Expression expr may be a single expression or a block of expressions. Expression test must be a boolean expression.

Example:

```   p = q or r;
do {
if( q )
i++;
else {
p = a[i]>a[j];
q = (a[i] mod 2)==0;
}
} while( p and q );
```

A continue statement forces a loop and a break statement causes an immediate exit of the loop.

Example:

```   do {
println( "z=", z[i] );
z[i] = z[i] + 0.25j;
i++;
if( abs(z[i])<1 )
continue;
if( i>10 )
break;
} while ( isComplex(z[i]) );
```

### The switch statement

The switch statement has two forms:

```   switch( expr ) {
case test_1 :
expr_1;
case test_2 :
expr_2;
...
case test_n :
expr_n;
}

switch( expr ) {
case test_1 :
expr_1;
case test_2 :
expr_2;
...
case test_n :
expr_n;
default :
default_expr;
}
```

Expression expr must be a single expression. Expressions test_1, test_2,... test_n must be single expressions. Expressions expr_1, expr_2,... expr_n and default_expr can be single expressions or block of statements. Consult a C/C+++/java reference to learn on how a switch statement works.

Example:

```   switch( x<y ) {
case true:
println( "It's true" );
break;
case false:
println( "It's false" );
break;
}
```

Example:

```   switch( t ) {
case x+y:
a = 9;
break;
case abs(z):
a = 8;
break;
default:
a = 7;
}
```

Calcugator's implementation is a generalization of the C/C++ switch version for it allows non integer and non constants expressions. The use of a break statement is supported as well as the use of "cascading" cases.

Example:

```   switch( true ) {
case x<y :
case isVector(z):
return s;
case y>=x :
case !isVector(z) :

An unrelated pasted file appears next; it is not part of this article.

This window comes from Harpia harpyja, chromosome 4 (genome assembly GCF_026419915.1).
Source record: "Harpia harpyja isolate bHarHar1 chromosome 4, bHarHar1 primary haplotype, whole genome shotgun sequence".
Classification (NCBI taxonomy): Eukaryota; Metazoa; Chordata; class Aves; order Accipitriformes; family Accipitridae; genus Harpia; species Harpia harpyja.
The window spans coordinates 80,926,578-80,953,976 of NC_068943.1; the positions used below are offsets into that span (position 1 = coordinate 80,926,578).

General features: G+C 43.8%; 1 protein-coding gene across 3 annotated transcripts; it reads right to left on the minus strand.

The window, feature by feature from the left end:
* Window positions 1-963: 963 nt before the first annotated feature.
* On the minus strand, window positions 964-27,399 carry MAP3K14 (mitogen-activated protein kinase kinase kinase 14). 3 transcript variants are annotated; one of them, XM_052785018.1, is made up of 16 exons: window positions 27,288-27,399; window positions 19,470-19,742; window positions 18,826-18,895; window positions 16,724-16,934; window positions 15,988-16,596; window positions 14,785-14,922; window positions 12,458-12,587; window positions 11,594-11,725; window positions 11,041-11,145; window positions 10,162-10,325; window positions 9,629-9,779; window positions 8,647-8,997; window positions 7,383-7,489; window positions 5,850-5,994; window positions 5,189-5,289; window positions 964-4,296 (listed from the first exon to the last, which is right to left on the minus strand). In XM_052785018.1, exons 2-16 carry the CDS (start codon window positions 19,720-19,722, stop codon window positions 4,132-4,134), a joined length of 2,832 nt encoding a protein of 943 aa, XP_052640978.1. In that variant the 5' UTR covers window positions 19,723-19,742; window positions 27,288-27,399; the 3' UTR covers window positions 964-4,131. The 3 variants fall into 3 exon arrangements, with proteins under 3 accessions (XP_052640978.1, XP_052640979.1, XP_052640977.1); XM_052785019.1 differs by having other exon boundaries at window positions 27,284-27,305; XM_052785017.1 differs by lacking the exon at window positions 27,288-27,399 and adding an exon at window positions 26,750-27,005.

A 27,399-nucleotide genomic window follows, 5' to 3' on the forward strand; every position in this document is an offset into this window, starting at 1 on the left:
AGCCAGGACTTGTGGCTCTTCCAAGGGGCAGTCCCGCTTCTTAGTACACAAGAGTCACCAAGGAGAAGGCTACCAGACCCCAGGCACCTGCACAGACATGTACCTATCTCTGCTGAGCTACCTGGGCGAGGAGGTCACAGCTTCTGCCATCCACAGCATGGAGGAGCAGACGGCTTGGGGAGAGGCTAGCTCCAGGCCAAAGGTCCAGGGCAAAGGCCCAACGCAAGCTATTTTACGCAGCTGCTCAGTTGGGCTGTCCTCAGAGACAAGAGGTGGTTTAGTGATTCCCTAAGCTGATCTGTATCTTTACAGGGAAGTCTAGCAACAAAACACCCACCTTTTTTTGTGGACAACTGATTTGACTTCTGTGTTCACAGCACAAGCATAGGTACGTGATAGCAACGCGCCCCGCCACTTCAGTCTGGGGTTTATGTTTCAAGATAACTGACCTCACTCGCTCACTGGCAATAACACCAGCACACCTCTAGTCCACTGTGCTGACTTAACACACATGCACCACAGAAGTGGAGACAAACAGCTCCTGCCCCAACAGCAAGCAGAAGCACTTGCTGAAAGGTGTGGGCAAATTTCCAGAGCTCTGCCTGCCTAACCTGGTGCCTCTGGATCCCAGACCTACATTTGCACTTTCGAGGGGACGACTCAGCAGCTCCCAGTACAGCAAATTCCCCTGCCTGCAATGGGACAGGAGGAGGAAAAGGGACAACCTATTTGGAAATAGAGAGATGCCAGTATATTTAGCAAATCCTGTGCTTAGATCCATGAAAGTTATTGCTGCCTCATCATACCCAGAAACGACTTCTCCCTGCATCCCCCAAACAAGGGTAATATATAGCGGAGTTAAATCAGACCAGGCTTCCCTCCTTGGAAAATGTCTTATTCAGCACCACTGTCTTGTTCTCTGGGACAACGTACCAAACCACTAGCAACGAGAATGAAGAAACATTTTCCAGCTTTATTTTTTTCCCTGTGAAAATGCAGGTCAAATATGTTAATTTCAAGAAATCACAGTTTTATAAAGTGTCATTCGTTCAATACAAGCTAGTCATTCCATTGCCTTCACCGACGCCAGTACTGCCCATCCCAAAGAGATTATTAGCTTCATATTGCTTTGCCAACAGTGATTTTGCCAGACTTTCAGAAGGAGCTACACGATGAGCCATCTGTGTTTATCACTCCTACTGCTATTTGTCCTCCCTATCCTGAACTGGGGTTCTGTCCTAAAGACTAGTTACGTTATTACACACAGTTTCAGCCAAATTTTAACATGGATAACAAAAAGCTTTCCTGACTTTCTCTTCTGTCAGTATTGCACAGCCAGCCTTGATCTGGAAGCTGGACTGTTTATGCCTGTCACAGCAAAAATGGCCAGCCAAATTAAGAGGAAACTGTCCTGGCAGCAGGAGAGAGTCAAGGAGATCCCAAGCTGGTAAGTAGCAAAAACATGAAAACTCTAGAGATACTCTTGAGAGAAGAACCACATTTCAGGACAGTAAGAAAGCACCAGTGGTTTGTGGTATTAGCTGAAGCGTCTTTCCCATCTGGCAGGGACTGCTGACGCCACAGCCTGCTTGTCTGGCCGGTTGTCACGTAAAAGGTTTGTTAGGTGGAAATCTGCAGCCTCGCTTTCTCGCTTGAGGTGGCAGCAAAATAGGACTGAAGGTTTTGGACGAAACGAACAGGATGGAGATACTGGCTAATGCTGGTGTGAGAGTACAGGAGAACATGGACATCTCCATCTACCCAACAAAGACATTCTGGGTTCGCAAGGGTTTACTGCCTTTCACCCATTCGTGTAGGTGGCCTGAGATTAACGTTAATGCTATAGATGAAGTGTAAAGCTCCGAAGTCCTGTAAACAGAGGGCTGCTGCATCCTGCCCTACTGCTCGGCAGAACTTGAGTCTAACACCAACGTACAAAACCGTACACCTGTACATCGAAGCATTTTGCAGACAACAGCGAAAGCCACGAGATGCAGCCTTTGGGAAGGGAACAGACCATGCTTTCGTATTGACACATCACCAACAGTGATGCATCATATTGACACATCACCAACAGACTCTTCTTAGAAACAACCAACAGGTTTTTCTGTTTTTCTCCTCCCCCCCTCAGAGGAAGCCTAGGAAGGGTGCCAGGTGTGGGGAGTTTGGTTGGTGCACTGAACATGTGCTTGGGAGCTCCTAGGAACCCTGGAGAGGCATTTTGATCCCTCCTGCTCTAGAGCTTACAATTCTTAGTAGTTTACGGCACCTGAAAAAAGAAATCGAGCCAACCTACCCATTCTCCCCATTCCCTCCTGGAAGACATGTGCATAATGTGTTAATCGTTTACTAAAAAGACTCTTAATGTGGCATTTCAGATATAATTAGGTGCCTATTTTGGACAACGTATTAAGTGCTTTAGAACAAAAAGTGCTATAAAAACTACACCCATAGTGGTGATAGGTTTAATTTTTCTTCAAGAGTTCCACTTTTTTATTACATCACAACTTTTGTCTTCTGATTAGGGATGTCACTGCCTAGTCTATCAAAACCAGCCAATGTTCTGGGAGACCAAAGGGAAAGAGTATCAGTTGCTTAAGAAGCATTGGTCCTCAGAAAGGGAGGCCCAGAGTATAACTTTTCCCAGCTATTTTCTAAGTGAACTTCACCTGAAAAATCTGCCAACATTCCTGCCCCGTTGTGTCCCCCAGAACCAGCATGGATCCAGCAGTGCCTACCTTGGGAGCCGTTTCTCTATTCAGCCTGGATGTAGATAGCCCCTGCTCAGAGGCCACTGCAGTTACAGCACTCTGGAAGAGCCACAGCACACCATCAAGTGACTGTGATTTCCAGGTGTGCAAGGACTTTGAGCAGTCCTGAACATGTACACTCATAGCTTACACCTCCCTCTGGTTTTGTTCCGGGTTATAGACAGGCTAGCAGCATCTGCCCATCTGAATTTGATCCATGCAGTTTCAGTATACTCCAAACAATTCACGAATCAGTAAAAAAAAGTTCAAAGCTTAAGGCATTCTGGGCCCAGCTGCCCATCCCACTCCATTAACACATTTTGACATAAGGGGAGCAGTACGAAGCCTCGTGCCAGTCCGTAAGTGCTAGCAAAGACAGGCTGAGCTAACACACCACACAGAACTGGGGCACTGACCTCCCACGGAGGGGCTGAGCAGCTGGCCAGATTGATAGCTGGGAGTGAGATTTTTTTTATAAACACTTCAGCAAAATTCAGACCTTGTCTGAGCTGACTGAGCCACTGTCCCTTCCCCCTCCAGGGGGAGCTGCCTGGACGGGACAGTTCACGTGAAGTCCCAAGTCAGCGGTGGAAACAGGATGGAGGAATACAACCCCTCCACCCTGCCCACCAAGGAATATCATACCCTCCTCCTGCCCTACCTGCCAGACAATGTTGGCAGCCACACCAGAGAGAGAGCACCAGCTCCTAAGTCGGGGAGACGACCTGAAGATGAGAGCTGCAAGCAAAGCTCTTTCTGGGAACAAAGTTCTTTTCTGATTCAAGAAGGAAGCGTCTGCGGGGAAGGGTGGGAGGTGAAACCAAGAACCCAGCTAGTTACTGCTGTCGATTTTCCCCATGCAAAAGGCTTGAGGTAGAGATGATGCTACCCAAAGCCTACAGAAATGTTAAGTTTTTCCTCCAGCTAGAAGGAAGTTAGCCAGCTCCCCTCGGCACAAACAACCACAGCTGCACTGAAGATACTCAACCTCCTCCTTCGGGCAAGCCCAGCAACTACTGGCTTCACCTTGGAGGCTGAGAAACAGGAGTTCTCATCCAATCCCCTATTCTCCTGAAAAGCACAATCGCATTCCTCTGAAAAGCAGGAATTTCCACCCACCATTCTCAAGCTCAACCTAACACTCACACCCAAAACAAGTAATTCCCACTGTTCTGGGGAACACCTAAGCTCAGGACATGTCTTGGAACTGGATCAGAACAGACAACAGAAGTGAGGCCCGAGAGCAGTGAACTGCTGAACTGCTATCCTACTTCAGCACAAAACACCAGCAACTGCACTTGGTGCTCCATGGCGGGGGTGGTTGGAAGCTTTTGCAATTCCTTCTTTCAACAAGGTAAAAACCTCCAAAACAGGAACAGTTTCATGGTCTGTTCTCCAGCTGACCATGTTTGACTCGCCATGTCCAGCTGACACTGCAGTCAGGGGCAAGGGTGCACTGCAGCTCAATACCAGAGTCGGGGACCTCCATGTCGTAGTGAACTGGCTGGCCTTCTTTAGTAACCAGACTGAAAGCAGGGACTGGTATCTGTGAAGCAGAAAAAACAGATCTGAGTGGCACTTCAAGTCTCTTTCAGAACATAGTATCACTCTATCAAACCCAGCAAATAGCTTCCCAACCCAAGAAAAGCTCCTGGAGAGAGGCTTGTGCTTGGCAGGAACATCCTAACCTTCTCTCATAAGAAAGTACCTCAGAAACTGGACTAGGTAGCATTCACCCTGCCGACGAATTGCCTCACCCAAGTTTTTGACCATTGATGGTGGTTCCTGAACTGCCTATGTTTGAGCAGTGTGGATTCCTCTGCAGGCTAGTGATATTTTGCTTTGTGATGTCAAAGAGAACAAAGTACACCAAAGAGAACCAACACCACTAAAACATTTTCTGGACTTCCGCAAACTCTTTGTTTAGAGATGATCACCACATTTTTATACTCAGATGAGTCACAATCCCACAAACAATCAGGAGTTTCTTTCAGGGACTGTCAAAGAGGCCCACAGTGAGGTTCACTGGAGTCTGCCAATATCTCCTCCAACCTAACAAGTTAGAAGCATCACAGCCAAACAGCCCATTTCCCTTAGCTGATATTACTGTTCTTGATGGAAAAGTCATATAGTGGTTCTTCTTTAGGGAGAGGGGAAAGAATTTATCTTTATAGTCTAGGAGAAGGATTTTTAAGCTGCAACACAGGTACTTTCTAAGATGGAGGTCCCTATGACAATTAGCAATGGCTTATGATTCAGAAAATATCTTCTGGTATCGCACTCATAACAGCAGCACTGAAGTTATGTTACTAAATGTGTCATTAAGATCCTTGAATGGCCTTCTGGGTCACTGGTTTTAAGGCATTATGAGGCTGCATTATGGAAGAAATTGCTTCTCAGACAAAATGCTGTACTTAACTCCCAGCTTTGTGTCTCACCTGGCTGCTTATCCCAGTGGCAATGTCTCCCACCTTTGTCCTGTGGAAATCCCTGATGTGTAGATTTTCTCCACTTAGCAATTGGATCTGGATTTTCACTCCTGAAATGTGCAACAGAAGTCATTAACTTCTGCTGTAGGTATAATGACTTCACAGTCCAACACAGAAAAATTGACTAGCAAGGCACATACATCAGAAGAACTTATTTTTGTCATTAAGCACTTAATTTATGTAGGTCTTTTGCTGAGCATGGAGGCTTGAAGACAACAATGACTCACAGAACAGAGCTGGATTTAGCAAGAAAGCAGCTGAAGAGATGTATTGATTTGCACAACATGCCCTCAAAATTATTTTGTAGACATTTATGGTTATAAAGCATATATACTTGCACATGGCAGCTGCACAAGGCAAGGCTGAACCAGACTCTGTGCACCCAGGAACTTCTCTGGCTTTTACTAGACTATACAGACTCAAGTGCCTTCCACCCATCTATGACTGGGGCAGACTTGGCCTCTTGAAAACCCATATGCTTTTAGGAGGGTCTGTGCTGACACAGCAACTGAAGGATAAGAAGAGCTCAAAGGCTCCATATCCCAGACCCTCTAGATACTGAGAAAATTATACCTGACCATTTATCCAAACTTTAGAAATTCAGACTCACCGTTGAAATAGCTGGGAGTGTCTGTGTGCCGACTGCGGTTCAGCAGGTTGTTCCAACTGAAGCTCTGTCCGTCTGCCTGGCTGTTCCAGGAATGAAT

return t;
}
```

### The return statement

The return statement works like in C/C++/java. However, Calcugator allows functions to return different types from the same function including function objects.

Next example illustrates the case in which you can create your own sin function following MATLAB's1 conventions. Let's call the function Sin:

Example:

```   Sin( a ) = {
if( isArray(a) or isMatrix(a) ) {
// Work on a copy
acopy = a;
return apply(acopy,sin);
}
if( isScalar(a) )
return sin(a);
}
```

Function Sin defined above returns an array or a matrix or a scalar depending on the argument used. For any other type, the result would be void.

a = pi/2;
Sin(a)
1.0
b = ( pi/2, -pi/2 );
Sin(b)
1.0  -1.0

The following function illustrates how returning functions may be very helpful. Let's assume we want to compute a function that computes the central derivative of a given function.

Example:

```   CentralDeriv( f, h ) = {
df(x) = (f(x+h)-f(x-h))/(2*h);
return df;
}
```

We test this function with the library function sin using h=0.0001. A check is made using the fact that cos is the exact derivative.

dsin = CentralDeriv( sin, 0.0001 )
dsin(x) = (sin(x + 0.0001)
- sin(x - 0.0001) / (2 * 0.0001);
dsin(.7)
0.7648
cos(.7)
0.7648

### Using arrays, lists, stacks

Arrays can also behave like lists or stacks.

To create an empty list or stack named `a`, do the following:

a=()
()

Array `a` is now an empty stack or list. Let's use array `a` as an stack.

You may now push any kind of value on "top" of the stack. For example, we may push a string, some numbers and an array:

push(a, "ABC")
"ABC"
push(a, 4/5)
"ABC"  4/5
push(a, 7.2)
"ABC"  4/5  7.2
push(a, (3,3))
"ABC"  4/5  7.2  ( 3, 3 )

The stack now has 4 elements:

size(a)
4

To retrieve the data stored in the stack use the function `pop`:

x = pop(a)
3  3

The call to `pop` removes the last pushed element on the stack. The size of the stack reduces by one.

You may use these functions with stacks and lists:

• `a=()` defines `a` to be an empty stack or list.
• `push(a,b)` pushes object `b` on "top" of the stack `a`.
• `x=pop(a)` returns the last pushed object on the stack `a` removing it from the stack.
• `x=peek(a)` returns the last "pushed" object on the stack `a` without removing it.
• `size(a)` returns the number of objects stored on the stack `a`.
• `pushf(a,b)` pushes object `b` at the "front" of the stack `a`.
• `x=popf(a)` returns the object at the "front" of the stack and removes it from the stack `a`.
• `x=peekf(a)` returns the object at the "front" of the stack `a` without removing it.

You may use arrays as lists too. List oriented functions are:

• `insert(a, value, index)` inserts object `value` at index `index` in array `a`.